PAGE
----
Imagine you hit a roadblock while trying to tackle a complex piece of analysis, using a python function or designing your first data organization. What do you do? Of course you start with an internet search, but what do you do when you’re really stuck? I like to phone a friend. In this post I explore my favorite learning style – learning from others – and the steps to building your own analytics brain trust. I have used this approach to solve many challenges (including building an Analytics team from the ground up) and I believe it can be almost universally applied.
A data warehouse Service Level Agreement (SLA) is an important building block for a data-driven organization. To help get you started, in part one I introduced a data warehouse SLA template - a letter addressed to your stakeholders. In this post I walk through the meat of the SLA template: services provided, expected performance, problem reporting, response time, monitoring processes, issue communication and stakeholder commitment. If you have not already read part one, I highly recommend reading it first!
Yes, if you want to build a truly data-driven organization your data warehouse needs a Service Level Agreement (SLA). At the core of any data driven organization is trust - your stakeholders must trust that when they need data, it will be there and it will be accurate. Without trust in the data warehouse, your organization will be less likely to use data to drive decisions big and small. In my previous post Reporting is a Gateway Drug I explored reporting as a tool to build a trusting stakeholder relationship. In this post I explore trust through the concept of a data warehouse SLA. In part two I explore the people, process and tools you need to successfully implement the SLA.
Data warehouses are not just for business intelligence (BI) anymore. You can maximize the value of your data engineering, data science, and analytics work by investing in building out a multi-use data-platform that serves business users, Analysts, Statisticians, and intelligent applications. In my last post, data-dies-in-darkness, I described how you can improve your organization’s data quality by exposing more data to more people. You can stretch this idea even farther by expanding the stakeholders of your data warehouse to include intelligent applications.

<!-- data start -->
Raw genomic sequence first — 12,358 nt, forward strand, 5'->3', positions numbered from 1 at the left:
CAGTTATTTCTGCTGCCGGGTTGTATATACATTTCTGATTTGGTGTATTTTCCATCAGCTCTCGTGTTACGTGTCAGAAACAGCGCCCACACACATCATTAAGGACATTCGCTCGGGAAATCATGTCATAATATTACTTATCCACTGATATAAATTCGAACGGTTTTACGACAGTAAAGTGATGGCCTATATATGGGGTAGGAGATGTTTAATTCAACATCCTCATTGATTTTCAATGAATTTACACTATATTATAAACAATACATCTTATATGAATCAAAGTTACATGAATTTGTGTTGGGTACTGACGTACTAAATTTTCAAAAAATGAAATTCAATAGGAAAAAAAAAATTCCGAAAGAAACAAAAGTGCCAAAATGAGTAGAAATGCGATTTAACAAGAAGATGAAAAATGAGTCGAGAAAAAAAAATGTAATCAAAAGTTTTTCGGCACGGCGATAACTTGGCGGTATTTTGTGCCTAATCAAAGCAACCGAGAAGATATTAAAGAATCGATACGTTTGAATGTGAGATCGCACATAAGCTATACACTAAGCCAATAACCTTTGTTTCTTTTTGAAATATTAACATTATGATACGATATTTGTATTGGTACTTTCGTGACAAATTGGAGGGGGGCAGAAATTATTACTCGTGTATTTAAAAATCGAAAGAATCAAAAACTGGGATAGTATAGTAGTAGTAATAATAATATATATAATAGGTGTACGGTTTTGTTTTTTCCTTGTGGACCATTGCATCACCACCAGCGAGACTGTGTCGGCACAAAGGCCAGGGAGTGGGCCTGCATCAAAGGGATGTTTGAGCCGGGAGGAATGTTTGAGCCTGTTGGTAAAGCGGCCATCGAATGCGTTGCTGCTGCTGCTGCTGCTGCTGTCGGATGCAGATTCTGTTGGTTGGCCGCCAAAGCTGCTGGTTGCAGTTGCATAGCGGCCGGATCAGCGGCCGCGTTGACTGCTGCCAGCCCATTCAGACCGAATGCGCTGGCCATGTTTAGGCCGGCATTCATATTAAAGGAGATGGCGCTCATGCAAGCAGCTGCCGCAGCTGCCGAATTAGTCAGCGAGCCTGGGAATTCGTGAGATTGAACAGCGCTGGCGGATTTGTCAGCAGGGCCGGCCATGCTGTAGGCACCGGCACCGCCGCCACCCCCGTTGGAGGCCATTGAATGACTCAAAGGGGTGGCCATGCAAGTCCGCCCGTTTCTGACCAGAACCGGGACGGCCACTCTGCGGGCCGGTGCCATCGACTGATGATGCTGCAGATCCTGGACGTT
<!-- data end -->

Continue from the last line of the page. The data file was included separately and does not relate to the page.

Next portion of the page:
I love doing reporting. Well I don’t actually love doing reporting, but I love what it can do for an Analytics team. If executed well, reporting can be the gateway drug, resulting in an organization that is completely addicted to its Analytics team. If executed poorly, the Analytics team can turn into a team of reporting monkeys - we all know what that is like. Here is some advice on how to use reporting as a means to create strong stakeholder relationships in your organization.
The fastest way to doom an Analytics team (and any hope of building a data-driven organization) is to present data and analyses that are often flawed or inconsistent. When people don’t believe they can trust the data, they will stop using them (and, if you are an analytics leader, you might be soon looking for a new job).
Attribution is a tough challenge that is top of mind for every Marketing and Analytics leader. While marketing strategies and technologies may have evolved, the most important question has not changed - Is our marketing working? The right attribution solution should help you answer that question. But how do you find the right solution? Unfortunately, there is no turnkey attribution solution that perfectly solves all of your measurement challenges. Each business has unique attribution challenges and there are a seemingly infinite number of vendors and methodologies. As a result, I created a framework to navigate the increasingly complex multi-touch attribution market, understand the trade offs between solutions and identify the optimal attribution solution.
People often ask for advice about building out an analytics organization – How to structure the team? What skills to hire for? Do we need engineers? What about data scientists? How big should the team be? Unfortunately, there is no easy answer to these questions, because the best analytics team is the one that best supports the organization and its specific needs. To make things even more complicated, A) different organizations have very different needs and B) your organization’s needs today will be very different from its needs in the future. In this post I will discuss some of the different dimensions that are import to evaluate when thinking about how to structure an Analytics team.